It's been a while. Let us fisk:
Guns Galore: After Jan. 8, the firearms race didn't miss a beat - by Tim VanderpoolSomeone makes holsters for assault rifles? Wouldn't they be difficult on the draw?
Scott Zike makes black holsters for pistols, assault rifles and any other manner of weapon in between. And he's selling them with a vengeance on this gray December morning, his inventory dangling overhead like so many dead crows.
His decidedly niche market became even more specialized over the past year. "One thing that happened was that people wanted my large magazine pouches because they wanted to use the 33-round mags," he says. "So I was making the large pouches to fit over those extreme mags."Wow. How many people did Vanderpool have to interview before he came up with one who would call the 33-round Glock magazine "extreme"? Or did he? (I keep picturing exploding GM gas tanks and typeset Air National Guard memos....)
He links this blossoming demand directly to the Jan. 8 shootings. That mass carnage was due in no small part to the fact that alleged shooter Jared Lee Loughner fitted his Glock pistol with a high-capacity, 33-round magazine.Yes, Loughner couldn't possibly have killed and injured so many people with two seventeen round magazines. Or four ten round magazines.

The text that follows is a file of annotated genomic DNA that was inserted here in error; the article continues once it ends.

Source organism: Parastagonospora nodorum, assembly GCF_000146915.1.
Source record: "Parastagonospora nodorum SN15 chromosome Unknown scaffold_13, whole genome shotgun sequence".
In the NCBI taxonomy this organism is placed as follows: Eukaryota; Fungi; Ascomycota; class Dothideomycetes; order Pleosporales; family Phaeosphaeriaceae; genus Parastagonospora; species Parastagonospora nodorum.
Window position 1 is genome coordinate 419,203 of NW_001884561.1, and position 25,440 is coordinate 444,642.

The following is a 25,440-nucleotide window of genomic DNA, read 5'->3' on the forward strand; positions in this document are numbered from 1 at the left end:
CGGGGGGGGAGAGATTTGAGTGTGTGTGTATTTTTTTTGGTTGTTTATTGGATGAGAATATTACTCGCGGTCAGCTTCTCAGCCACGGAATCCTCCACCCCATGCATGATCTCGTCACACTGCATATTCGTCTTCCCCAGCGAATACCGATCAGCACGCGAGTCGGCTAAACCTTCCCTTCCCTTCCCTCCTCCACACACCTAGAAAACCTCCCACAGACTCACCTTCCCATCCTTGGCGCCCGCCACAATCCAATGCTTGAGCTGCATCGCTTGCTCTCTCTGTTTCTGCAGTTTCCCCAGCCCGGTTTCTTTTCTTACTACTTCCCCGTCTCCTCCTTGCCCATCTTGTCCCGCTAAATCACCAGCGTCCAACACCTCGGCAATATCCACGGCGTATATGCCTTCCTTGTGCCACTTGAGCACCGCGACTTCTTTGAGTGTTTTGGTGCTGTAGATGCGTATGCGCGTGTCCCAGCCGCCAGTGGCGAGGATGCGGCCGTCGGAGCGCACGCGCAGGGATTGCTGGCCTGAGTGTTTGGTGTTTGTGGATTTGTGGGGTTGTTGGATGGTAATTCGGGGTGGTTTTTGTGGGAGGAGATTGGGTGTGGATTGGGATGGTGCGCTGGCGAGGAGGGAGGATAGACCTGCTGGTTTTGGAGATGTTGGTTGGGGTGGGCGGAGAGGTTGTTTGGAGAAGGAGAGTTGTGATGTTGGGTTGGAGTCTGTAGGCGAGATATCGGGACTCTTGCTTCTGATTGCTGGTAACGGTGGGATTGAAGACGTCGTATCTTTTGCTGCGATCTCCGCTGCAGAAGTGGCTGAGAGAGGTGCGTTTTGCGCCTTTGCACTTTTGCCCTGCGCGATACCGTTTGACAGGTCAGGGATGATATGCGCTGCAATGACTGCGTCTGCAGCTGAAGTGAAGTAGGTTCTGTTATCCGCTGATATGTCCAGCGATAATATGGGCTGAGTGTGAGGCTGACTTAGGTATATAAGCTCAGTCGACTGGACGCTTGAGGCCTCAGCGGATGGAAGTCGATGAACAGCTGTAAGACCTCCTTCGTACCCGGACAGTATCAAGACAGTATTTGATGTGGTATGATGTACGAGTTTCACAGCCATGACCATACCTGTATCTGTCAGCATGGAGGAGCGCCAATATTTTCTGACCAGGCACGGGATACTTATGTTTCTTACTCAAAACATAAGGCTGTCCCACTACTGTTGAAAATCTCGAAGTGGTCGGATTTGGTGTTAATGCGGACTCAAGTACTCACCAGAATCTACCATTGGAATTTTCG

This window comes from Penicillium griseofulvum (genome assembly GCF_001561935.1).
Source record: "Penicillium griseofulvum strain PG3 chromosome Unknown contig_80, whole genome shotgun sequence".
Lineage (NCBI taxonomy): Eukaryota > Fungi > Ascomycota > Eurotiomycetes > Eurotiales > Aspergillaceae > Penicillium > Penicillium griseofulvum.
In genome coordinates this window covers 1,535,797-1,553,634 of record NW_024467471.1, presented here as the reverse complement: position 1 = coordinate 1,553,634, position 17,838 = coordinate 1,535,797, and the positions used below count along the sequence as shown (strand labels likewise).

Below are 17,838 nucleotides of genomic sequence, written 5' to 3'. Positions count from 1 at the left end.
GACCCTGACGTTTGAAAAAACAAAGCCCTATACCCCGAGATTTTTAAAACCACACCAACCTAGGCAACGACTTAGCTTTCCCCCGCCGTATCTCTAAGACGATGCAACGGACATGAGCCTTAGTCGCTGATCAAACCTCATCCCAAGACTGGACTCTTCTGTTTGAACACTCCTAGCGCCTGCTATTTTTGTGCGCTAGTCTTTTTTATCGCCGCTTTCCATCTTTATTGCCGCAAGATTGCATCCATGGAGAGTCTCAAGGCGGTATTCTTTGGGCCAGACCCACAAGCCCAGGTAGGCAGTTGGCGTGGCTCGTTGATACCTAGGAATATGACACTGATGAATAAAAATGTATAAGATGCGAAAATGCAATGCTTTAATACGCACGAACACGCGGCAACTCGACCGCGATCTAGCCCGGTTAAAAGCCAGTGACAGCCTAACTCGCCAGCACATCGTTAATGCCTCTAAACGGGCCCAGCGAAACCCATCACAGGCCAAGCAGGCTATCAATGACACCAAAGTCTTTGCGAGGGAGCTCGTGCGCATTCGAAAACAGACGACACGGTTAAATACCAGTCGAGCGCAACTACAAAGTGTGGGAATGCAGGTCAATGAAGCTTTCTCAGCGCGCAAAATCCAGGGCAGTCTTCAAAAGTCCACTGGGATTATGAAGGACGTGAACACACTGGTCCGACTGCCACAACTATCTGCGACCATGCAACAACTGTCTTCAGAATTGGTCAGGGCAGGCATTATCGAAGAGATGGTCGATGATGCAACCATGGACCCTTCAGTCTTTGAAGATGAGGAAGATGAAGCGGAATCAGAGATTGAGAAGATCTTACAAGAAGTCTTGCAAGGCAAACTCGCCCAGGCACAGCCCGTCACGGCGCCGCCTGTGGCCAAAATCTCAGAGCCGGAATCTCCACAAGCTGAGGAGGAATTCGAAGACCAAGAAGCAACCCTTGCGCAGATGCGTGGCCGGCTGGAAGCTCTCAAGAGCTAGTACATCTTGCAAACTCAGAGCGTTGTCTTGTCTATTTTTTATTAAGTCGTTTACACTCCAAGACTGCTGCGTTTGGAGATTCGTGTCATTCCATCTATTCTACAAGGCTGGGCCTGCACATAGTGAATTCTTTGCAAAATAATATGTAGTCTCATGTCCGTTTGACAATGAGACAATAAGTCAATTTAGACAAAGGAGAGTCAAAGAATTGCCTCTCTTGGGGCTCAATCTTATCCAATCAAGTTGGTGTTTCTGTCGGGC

Or a Ryder truck loaded with fertilizer and diesel fuel.
Rather than dampening gun sales, the Safeway shootings have apparently heightened paranoia that new gun restrictions would soon follow. For gun enthusiasts, the logical impulse is to buy what you can, while you can.Let's examine this one, disregarding the fact that the law prohibited the manufacture of new magazines of more than 10-round capacity and had no effect (except in price) on existing stock.